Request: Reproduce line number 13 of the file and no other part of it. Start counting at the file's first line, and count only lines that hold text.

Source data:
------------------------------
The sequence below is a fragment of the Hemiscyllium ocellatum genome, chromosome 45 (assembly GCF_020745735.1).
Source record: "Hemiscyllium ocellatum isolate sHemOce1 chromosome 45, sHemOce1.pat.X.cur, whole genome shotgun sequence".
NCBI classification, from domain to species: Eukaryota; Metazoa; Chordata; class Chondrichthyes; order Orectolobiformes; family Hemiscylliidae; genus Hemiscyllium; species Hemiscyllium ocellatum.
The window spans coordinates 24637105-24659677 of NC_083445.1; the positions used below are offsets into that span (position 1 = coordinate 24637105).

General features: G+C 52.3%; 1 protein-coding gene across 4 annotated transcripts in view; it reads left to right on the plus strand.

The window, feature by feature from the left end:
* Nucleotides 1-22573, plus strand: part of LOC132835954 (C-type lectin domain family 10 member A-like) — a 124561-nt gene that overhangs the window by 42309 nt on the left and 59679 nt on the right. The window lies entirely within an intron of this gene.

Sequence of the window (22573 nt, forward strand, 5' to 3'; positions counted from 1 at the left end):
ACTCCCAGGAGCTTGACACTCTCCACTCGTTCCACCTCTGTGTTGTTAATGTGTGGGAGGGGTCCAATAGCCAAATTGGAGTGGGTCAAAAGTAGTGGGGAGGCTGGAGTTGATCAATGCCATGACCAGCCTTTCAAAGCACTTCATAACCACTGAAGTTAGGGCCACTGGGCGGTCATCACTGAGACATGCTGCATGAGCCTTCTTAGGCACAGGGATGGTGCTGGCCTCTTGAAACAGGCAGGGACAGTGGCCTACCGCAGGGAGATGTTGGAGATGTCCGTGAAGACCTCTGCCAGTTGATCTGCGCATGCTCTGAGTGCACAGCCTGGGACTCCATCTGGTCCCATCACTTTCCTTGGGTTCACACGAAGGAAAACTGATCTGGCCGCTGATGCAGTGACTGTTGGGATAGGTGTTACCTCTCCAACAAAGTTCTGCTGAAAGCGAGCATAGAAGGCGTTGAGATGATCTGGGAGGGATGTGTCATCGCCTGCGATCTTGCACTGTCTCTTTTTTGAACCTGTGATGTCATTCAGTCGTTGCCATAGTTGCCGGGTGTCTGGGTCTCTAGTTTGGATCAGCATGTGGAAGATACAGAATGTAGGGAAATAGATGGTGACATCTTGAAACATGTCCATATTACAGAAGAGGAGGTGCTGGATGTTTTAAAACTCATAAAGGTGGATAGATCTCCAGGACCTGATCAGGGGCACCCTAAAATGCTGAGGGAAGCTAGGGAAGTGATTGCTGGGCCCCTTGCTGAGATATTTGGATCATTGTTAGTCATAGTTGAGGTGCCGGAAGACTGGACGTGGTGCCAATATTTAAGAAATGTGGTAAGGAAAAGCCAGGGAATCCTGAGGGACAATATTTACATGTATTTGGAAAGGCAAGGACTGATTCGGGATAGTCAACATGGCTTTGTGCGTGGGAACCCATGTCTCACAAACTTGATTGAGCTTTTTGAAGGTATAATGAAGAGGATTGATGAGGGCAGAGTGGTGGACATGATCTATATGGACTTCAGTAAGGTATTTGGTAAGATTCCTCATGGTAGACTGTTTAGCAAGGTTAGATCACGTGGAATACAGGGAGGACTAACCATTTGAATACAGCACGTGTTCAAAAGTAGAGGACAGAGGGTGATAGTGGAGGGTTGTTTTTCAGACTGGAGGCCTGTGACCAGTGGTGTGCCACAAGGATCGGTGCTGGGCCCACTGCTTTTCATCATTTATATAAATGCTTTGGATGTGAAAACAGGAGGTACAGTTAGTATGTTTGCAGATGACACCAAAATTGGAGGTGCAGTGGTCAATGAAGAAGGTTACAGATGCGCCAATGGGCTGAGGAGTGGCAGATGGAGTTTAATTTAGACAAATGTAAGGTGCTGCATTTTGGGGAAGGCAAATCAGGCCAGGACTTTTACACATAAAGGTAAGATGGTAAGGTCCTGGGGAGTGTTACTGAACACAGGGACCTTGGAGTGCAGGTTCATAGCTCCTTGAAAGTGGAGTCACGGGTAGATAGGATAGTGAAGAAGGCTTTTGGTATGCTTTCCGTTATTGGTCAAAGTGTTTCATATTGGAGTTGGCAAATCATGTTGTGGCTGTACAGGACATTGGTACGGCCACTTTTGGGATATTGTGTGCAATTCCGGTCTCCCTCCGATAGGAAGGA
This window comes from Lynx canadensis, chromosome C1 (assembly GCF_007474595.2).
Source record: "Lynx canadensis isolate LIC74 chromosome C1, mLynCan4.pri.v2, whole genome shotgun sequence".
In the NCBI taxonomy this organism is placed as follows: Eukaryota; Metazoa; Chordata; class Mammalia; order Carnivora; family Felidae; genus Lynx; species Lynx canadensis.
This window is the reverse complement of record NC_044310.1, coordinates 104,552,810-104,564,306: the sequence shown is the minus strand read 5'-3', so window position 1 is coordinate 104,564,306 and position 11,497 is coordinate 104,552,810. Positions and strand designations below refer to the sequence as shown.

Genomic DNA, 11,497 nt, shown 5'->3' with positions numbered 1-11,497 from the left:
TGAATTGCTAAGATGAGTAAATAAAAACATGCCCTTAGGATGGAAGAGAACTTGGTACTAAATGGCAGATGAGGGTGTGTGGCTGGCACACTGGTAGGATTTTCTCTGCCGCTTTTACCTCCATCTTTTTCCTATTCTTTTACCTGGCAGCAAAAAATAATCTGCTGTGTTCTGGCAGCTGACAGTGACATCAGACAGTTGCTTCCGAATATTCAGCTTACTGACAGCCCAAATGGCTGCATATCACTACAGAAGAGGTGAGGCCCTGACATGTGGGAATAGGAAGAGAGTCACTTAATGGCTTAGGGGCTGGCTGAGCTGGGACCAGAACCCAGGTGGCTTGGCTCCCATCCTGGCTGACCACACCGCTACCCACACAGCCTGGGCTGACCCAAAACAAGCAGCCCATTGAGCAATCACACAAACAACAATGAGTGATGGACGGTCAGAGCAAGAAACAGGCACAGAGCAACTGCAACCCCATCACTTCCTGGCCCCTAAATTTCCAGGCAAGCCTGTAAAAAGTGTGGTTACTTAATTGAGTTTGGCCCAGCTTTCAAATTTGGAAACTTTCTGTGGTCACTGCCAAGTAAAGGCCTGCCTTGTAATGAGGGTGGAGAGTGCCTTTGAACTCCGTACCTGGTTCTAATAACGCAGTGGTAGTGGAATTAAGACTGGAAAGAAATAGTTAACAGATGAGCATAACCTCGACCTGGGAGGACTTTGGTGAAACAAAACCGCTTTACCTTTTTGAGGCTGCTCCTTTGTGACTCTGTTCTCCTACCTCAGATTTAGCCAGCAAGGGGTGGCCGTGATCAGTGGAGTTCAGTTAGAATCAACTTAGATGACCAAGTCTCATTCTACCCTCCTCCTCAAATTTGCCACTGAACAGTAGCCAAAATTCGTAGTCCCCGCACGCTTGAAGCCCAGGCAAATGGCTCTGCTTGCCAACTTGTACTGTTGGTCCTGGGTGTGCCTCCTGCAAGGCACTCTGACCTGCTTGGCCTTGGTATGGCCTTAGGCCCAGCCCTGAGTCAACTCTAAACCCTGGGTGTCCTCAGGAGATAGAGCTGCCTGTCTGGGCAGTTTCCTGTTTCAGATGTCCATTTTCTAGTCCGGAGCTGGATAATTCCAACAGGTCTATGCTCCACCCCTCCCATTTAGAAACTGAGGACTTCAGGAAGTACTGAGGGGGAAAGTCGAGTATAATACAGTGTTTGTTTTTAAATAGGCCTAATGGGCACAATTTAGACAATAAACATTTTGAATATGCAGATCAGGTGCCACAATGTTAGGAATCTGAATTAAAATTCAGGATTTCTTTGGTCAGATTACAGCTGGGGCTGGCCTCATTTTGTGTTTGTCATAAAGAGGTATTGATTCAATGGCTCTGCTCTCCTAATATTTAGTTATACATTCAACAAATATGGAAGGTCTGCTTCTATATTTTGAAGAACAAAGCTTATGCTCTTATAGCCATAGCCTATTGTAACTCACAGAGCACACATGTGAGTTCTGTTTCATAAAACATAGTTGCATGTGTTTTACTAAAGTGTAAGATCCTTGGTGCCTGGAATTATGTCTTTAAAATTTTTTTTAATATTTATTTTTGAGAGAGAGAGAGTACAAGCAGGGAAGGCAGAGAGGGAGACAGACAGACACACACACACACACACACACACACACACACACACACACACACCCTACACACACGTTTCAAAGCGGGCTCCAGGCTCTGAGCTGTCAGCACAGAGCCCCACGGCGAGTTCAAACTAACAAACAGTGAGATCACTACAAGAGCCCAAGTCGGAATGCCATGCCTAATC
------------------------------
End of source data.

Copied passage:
This window is the reverse complement of record NC_044310.1, coordinates 104,552,810-104,564,306: the sequence shown is the minus strand read 5'-3', so window position 1 is coordinate 104,564,306 and position 11,497 is coordinate 104,552,810. Positions and strand designations below refer to the sequence as shown.